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THE IOC LOSES A RIGHTHAND MAN BUT MAY GAIN AN INSECT REPELLENT
Shortly after his 1980 election as president of the International Olympic Committee, Juan Antonio Samaranch paid a sly compliment to administrative assistant Monique Berlioux: " Madame Berlioux is my righthand man." Well, she's not any longer. Last week at the 90th session of the IOC in East Berlin, Berlioux resigned as director, having lost a protracted power struggle with Samaranch. Whereas Samaranch's immediate predecessors, Avery Brundage and Lord Killanin, had paid only infrequent visits to IOC headquarters in Lausanne, Switzerland, the Spanish diplomat had relocated there after his election. He fought with Berlioux over matters large and small, and their feud became so heated that some observers even tried to make something of the fact that Samaranch favors Barcelona, his birthplace, as the site of the '92 Summer Games, while Berlioux, an Olympic swimmer for France in the 1948 Games, prefers Paris. Last week the IOC's nine-member executive board leaned on Berlioux to quit. She did, with tears in her eyes. It's expected that Samaranch will allow no other individual to enjoy the power Berlioux did and that her job will be divvied up into several less powerful positions.
Other developments in East Berlin:
?Mindful of the profits turned by the 1984 Winter Games in Sarajevo ($10 million) and by their summer counterpart in Los Angeles ($215 million), half a dozen cities have lined up to volunteer to host the 1992 Winter Games, and six others are vying to hold the '92 Summer Games. As is customary, the IOC's members were royally wined and dined by representatives of would-be host cities. Sofia, Bulgaria, which covets the '92 Winter Games, put on a $50,000 buffet. Grandiosely capitalist Brisbane, Australia, a Summer Games contender, flew in Aussie lobsters, kiwi fruit and its charming lord mayor, Sallyanne Atkinson, and brought in caterers from across the Wall in West Berlin to serve a $1.9 million luncheon feast. The IOC members shamelessly stuffed themselves at such events, unmoved by criticism that the organization shouldn't be accepting lavish favors from its suitors. The committee will allow the ardent courting to continue until October of '86 before making its choices.
?In a progress report on the '88 Summer Games, Lee Yong Ho of the Seoul Organizing Committee said that agreements on the scheduling of events had been reached with 22 of 23 sports federations (the International Amateur Athletics Federation, the governing body of track and field, will announce its timetable next month) and that finals will be held in many events at noon or even earlier. Denying that the early starts are designed merely to accommodate rich U.S. TV, Lee insisted, "It's also in the interest of sports to show the Olympic Games to as many people in the world as possible." But consider this: An 11 a.m. event will air live at 10 p.m. in New York but in the middle of the night throughout Europe. Consider also that the original dates for the Seoul Olympics were the last week in September and the first in October but were moved up a few days so they wouldn't conflict with the U.S. major league baseball playoffs. Then again, the Seoul organizers are hoping for U.S. TV-rights payments of $550 million, which figures to be six times the combined haul of TV rights from all other countries.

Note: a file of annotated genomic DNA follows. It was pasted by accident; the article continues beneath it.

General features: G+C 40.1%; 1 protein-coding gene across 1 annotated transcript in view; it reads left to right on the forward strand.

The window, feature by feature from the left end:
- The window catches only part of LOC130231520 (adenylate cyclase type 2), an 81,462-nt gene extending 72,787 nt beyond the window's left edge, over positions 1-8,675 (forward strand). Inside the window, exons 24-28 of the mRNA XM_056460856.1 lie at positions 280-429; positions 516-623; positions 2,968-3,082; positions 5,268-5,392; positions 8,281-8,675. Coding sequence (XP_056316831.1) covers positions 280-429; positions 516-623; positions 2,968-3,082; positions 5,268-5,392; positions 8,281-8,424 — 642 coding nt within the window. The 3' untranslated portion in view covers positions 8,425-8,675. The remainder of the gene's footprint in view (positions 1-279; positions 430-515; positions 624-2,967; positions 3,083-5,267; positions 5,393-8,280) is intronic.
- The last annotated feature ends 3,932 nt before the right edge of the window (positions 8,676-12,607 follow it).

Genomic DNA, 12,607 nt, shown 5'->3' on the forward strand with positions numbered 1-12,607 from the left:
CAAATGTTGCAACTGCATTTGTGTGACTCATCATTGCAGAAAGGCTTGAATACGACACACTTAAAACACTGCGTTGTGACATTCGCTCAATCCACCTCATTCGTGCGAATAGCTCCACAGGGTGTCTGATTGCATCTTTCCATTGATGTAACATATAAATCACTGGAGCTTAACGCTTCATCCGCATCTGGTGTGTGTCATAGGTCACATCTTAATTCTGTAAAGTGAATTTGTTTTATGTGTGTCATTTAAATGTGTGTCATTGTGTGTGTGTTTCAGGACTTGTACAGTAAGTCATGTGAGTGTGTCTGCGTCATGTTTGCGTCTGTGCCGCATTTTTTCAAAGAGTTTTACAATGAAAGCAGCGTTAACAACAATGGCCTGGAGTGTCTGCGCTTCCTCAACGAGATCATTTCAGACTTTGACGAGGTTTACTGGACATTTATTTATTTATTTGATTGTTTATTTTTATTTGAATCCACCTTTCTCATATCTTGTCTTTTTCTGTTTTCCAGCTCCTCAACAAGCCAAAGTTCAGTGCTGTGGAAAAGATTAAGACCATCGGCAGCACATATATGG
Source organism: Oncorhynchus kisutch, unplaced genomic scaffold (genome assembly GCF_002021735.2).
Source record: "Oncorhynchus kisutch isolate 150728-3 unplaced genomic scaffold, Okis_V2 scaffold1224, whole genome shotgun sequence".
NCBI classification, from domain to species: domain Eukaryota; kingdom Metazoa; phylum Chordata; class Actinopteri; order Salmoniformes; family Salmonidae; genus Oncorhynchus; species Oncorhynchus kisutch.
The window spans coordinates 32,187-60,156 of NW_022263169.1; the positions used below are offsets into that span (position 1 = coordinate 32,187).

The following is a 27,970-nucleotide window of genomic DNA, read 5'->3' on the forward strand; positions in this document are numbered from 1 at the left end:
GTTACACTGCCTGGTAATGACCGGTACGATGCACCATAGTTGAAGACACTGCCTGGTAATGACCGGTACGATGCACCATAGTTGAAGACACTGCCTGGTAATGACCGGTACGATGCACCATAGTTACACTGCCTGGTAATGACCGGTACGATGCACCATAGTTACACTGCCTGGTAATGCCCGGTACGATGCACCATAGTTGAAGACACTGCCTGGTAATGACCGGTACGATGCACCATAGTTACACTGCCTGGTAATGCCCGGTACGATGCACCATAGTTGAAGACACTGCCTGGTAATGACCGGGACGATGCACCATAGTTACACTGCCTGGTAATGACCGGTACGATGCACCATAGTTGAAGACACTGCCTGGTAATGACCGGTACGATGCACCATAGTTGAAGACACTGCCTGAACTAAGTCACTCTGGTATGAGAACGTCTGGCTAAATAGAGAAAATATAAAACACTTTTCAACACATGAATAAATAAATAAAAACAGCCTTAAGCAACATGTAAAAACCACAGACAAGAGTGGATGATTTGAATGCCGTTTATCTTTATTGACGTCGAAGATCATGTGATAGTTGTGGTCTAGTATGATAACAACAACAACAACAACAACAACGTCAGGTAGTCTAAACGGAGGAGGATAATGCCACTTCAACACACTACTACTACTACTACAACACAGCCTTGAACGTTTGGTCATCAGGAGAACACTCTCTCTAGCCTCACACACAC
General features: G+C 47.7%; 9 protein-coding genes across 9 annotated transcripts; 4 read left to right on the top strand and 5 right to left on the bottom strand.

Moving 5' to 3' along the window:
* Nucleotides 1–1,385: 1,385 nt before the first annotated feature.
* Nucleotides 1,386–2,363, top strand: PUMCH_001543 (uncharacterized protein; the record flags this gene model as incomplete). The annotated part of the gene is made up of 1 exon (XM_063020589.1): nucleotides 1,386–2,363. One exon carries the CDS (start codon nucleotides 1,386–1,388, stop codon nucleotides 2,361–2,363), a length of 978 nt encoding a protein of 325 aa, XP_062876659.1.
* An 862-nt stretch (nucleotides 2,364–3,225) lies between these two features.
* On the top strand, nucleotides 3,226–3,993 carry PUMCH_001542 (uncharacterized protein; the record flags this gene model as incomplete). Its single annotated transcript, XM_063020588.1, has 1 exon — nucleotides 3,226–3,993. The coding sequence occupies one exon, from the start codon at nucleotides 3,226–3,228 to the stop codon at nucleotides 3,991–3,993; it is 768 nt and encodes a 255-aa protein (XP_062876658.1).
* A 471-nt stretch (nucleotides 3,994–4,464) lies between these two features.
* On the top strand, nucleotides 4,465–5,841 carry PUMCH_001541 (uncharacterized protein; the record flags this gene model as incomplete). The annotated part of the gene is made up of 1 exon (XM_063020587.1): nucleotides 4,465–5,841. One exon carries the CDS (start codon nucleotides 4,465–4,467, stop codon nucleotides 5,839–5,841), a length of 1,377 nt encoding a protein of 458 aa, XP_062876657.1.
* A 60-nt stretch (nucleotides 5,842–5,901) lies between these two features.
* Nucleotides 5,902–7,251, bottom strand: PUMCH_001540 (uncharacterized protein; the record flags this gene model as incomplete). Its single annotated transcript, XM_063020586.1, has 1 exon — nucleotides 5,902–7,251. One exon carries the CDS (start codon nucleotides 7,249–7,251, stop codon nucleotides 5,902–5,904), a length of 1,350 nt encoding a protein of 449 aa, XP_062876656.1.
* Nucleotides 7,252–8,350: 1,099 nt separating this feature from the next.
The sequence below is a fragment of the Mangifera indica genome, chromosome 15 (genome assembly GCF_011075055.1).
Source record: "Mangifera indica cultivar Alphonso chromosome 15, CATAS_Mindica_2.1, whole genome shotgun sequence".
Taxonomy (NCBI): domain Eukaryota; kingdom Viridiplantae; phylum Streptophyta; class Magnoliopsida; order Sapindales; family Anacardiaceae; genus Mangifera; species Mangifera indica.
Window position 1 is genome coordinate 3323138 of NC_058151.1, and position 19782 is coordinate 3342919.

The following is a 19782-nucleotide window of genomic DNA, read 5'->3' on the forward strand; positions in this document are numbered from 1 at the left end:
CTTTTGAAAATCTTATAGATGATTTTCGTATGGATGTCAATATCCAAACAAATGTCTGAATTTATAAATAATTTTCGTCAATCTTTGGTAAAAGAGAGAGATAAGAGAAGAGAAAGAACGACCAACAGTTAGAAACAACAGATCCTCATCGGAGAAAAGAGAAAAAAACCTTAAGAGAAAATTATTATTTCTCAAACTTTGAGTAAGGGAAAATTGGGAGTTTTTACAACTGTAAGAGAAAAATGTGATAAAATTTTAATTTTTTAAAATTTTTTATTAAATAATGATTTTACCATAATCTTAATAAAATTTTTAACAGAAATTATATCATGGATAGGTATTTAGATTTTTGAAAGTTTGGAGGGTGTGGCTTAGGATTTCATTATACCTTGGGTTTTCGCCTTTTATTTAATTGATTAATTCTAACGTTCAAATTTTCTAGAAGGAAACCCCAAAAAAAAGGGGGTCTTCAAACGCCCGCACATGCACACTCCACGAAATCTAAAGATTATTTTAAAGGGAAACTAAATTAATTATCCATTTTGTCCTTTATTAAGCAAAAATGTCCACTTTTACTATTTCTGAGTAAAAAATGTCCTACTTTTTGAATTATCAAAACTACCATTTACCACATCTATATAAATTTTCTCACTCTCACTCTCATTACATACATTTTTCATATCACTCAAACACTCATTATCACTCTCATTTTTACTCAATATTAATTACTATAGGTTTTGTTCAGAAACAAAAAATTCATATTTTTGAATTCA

?The IOC signed an exclusive merchandising contract with International Sports, Culture and Leisure Marketing of Lucerne, Switzerland. Instead of dealing with a score of different national organizing committees, you can now negotiate directly with ISL to become the Official Olympic Insect Repellent. Some 40 sponsorships for products ranging from soft drinks to rented cars will be peddled during each Olympiad by ISL. "In the past," said ISL executive vice-president J�rgen Lenz, "each sponsor had to deal with organizing committees directly. This mess had to be sorted out." The IOC rarely sorts out messes just for the sake of sorting out messes. It received a million dollars from ISL for the basic contract, and at least $14 million more is due by 1989. Berlioux and Samaranch butted heads over the ISL deal, too, with Berlioux invoking the spirit of Olympic patriarch Pierre de Coubertin and objecting to formalizing the commercialization of the Games. Berlioux having lost again, one observer noted, " De Coubertin is dead, Samaranch is alive."
?Robert Helmick, a Des Moines lawyer who is president of both the International Swimming Federation (FINA) and the U.S. Olympic Committee, was elected to the 89-member IOC. The word was that former USOC executive director F. Don Miller was passed over because he opposed sharing L.A.'s Olympic profits directly with other countries, and that former LAOOC head Peter Ueberroth, who favored such a profit distribution, was bypassed because of his supposed "hostility" toward the USOC.
TIME TO SETTLE
Baseball's collective-bargaining agreement expired last Dec. 31, and negotiations on a new one are lagging. With talk of a possible strike in the air—the Major League Baseball Players Association is considering a boycott of the All-Star Game on July 16 and says it may set a strike date for August—the two sides remain deeply divided on one critical subject: the financial state of the game.